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The Washington Post

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The Washington Post

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The Washington Post Employee Reviews about "upper management"

Updated Nov 10, 2020

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Found 13 of over 457 reviews

4.4
91%
Recommend to a Friend
96%
Approve of CEO
The Washington Post CEO and Publisher Frederick J. Ryan Jr.
Frederick J. Ryan Jr.
197 Ratings
Pros
  • "Work-life-balance is extremely good(in 29 reviews)

  • "The Post is one of the world's best organizations to do impactful journalism(in 24 reviews)

  • Cons
  • "Newsroom diversity still an issue(in 18 reviews)

  • "Diversity is still an issue in the newsroom, as well as in upper management(in 13 reviews)

  • More Pros and Cons
    Pros & Cons are excerpts from user reviews. They are not authored by Glassdoor.

    Ratings by Demographics

    This rating reflects the overall rating of The Washington Post and is not affected by filters.

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    Reviews about "upper management"

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    1. 4.0
      Current Employee, more than 1 year

      Exciting time to work at The Post

      Nov 10, 2020 - Producer in Washington, DC
      Recommend
      CEO Approval
      Business Outlook

      Pros

      Lots of cross-newsroom opportunities, the overall ethos of the organization is collaboration so it offers lots of room for growth especially for up and coming young journalists.

      Cons

      Diversity is still an issue in the newsroom, as well as in upper management. As with any other organization in this industry it is a bit more difficult to exist within it as a journalist of color so having a robust support system inside and outside work is key.

      Continue reading
      1 person found this review helpful

      The Washington Post Response

      The Washington Post Team

      Thank you for taking the time to write a review on your experience working at The Post. We enjoy hearing about your experiences with innovation and professional growth. We also appreciate your thoughts on diversity, inclusion and equity. This is an important issue that we continue to build upon, and feedback like yours in very helpful. If you have any more thoughts on how we can improve, feel free to confidentially email us at life@washpost.com.

    2. 4.0
      Current Employee, more than 3 years

      My Experience at WaPo

      Sep 29, 2020 - Yield Manager in Washington, DC
      Recommend
      CEO Approval
      Business Outlook

      Pros

      Benefits, Coworkers, Communication, and Work/Life Balance

      Cons

      Upward Growth, Diversity in Upper Management

      1 person found this review helpful

      The Washington Post Response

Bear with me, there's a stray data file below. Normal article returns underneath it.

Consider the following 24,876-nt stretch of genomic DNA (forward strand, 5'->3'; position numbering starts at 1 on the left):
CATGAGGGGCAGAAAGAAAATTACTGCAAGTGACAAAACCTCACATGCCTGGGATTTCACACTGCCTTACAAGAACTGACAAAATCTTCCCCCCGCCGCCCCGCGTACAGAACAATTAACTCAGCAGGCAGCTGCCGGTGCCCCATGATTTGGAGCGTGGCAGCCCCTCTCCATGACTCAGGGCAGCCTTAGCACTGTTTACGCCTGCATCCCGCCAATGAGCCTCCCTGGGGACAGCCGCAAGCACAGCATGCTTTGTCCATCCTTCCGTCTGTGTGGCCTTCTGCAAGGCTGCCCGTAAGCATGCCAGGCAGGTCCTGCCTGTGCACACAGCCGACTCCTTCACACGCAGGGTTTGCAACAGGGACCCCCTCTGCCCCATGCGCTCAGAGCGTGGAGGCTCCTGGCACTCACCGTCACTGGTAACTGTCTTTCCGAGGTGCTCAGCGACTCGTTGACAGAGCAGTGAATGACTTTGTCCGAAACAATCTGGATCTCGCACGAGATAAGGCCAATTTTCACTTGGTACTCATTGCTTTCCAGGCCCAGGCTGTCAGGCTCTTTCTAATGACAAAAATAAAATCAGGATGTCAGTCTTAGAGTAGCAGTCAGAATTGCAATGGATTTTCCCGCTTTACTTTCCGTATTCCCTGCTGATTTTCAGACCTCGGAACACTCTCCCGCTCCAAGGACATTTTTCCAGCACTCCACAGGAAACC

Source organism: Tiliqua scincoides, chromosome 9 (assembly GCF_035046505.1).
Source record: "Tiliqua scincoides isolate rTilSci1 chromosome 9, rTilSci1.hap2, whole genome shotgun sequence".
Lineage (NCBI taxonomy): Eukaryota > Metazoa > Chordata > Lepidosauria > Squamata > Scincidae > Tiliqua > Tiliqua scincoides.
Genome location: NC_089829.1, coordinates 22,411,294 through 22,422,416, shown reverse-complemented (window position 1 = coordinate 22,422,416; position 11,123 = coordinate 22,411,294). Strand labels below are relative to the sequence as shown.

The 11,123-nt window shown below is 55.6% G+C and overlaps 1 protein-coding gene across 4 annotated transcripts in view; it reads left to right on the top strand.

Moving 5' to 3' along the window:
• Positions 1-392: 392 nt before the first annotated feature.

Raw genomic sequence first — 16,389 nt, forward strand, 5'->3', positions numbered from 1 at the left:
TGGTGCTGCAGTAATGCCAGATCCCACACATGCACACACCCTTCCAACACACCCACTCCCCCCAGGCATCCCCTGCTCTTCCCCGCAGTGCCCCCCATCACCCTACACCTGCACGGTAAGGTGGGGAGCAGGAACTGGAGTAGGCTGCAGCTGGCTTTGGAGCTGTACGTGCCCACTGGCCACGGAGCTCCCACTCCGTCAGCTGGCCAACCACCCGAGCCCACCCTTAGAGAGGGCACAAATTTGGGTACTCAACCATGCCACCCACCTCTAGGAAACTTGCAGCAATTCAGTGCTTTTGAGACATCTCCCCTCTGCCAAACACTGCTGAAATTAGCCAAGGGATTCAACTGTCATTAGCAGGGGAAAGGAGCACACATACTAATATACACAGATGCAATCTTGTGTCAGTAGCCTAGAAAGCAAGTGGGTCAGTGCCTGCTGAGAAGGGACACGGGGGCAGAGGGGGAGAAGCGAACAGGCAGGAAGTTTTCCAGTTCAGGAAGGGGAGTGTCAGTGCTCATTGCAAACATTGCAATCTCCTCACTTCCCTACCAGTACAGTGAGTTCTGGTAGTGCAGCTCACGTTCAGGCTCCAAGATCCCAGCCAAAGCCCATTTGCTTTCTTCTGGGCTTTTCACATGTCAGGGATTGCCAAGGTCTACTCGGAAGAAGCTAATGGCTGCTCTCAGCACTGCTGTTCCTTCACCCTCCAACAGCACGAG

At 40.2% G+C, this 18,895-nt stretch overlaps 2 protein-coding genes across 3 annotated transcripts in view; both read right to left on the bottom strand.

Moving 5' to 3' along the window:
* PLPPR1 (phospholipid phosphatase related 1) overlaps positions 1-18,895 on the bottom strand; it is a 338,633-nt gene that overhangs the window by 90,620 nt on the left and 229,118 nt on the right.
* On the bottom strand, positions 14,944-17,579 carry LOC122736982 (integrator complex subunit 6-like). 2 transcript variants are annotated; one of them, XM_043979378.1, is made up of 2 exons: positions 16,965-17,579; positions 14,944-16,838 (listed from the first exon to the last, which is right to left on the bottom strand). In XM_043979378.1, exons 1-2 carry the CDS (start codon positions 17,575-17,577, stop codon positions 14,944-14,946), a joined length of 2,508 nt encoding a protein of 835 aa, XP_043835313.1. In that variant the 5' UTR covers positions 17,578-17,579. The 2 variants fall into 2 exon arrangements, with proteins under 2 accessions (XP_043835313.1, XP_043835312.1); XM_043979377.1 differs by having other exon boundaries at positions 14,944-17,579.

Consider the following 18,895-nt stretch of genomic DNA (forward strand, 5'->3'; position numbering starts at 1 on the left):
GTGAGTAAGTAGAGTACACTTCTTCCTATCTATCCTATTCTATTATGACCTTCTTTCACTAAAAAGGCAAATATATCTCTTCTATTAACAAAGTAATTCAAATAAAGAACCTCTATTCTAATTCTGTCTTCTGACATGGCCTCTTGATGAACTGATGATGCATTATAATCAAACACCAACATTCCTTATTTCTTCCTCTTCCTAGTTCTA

The Washington Post Team

      Thanks for taking the time to write a review. We’re glad to hear that you’ve had a positive experience overall. We would, however, like to understand your feedback concerning upward growth and diversity in upper management. While we have been working diligently to expand our diversity initiatives, we realize there is still more work to do. If you feel comfortable, we would like to get more of your thoughts on how we can improve in these areas. Feel free to confidentially e-mail us at life@washpost.com.

    3. 1.0
      Former Employee, more than 1 year

      Not for PoC or Women

      Apr 3, 2019 - Developer in Washington, DC
      Recommend
      CEO Approval
      Business Outlook

      Pros

      Looks good on your resume

      Cons

      This place has an issue retaining people of color and women that they acknowledge but don’t do anything about. Specifically in engineering the senior management and C Suite have created an environment where if you vocalize issues with process (there are tons) you are outcast and pushed out of the company. It is very much an old boys club and unless you’re a white man there is no chance of you rising to any management or upper management position. Of all the teams there, there are maybe 3 good teams with good managers. The rest have terrible managers, there’s no sense of community, leadership or mentorship. There’s no good system to move teams because your ability to move teams is based on your managers review, and if your manager is not good then your chances of going to an internal team are low. This also limits your chance for the very frugal annual raise as well. HR doesn’t properly handle these situations, they have aided in managing out of several PoC and women employees. Since management opportunities only exist for a select few there is a very competitive toxic work environment. Don’t reccomend for anyone jr - mid level. I think this place is only barely doable if you’re super senior and can handle the terrible work environment and have the know how to untangle the mess that is the majority of the code bases. The only culture here is “if you’re silent about your pain they will kill you and say you enjoyed it”.

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      11 people found this review helpful

      The Washington Post Response

      The Washington Post Team

      Thanks for sharing your experience working at The Washington Post. We take feedback seriously as we work toward being a great place to work for all. We need people from all backgrounds to join The Washington Post to innovate media and technology. We will look into your feedback and would appreciate any additional information you can provide. Feel free to confidentially e-mail us at life@washpost.com.